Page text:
People — friends, acquaintances,
and virtual strangers —
tell me
things I don’t want to know.

The president of a college tells me
how he placed his first wife in a residential-care home
during the last eighteen months of her life,
though he had cared for her in her illness
for fifteen years,
and how his present wife has an ominous lump in her breast.

A new acquaintance at a writers’ workshop,
who has shown me her manuscript about a little girl of nine
who is ghoulishly molested by two men for ten hours
before she comes home dazed and afraid to tell,
asks to borrow my rental car for the evening and tells me
the next day that she has attended an AA meeting
in the small town nearby.

A friend on the telephone tells me too many details
of her messy divorce, the money, the children,
the husband’s new lover who has already divorced twice,
and of her own secret and married lover
who typed out the Hail Mary prayer hundreds of times,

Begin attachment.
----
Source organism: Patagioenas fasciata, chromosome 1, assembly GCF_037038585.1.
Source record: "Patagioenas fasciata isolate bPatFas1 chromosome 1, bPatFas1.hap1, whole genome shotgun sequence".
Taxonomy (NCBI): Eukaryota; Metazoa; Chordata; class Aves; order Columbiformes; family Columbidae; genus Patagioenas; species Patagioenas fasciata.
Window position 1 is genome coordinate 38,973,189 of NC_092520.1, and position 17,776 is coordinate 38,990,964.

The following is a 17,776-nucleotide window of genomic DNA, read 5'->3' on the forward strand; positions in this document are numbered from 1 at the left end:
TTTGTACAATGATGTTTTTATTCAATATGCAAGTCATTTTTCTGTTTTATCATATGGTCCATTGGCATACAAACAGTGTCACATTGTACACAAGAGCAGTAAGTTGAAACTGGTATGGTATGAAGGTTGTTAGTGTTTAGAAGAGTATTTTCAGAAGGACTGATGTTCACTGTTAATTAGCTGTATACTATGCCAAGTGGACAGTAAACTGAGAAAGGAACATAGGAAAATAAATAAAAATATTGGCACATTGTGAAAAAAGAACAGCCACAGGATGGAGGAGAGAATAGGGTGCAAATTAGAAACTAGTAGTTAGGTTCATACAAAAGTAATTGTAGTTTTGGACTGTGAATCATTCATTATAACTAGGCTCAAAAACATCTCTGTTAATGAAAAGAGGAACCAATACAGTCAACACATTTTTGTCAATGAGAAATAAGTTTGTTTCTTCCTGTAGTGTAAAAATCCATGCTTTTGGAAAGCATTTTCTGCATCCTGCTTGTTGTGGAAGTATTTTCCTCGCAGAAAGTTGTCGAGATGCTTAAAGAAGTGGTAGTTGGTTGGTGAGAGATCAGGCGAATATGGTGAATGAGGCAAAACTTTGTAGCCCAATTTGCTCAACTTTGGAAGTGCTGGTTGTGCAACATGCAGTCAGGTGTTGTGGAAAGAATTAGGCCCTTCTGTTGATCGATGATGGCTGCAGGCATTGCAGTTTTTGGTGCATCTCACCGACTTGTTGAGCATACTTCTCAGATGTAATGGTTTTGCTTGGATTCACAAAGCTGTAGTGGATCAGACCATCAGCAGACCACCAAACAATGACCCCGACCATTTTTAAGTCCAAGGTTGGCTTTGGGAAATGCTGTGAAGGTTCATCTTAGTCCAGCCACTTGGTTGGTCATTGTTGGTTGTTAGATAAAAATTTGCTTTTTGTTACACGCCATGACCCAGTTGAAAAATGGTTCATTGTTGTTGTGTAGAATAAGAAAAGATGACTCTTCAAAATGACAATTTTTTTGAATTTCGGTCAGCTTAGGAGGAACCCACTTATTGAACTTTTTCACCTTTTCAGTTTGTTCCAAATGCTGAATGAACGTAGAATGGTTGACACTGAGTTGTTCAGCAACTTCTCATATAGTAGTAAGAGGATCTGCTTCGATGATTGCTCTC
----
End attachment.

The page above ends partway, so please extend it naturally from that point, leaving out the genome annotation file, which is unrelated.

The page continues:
cut the pages into strips,
and filled a shoe box full of Hail Marys to give her strength
in time of trouble.

A colleague tells me of his electronic, computer-bulletin-board
romance with a goddess who lives on the other coast,
and how she made him feel young again,
and how he bought a breezy, sporty convertible,
and how they met in Colorado during the summer,
but now his computer has no messages from her,
though he is deeply in love.

A woman I’ve just begun to know tells me
how her only son had a bad trip on drugs, but now
they say he is schizophrenic, and anyway he has
confessed something terrible to her (she doesn’t tell me what)
that she thinks may have brought him to where he is,
a medicated limbo between reality and Mill Creek Hospital.

A dear friend tells me of his desire for — someone,
a certain woman, a desire she cannot return,
and how when he heard a particular piece of music
as he was driving in his car to work,
Brahms perhaps, on the classical-music station,
he pulled his car to the side of the road
because he felt he would weep.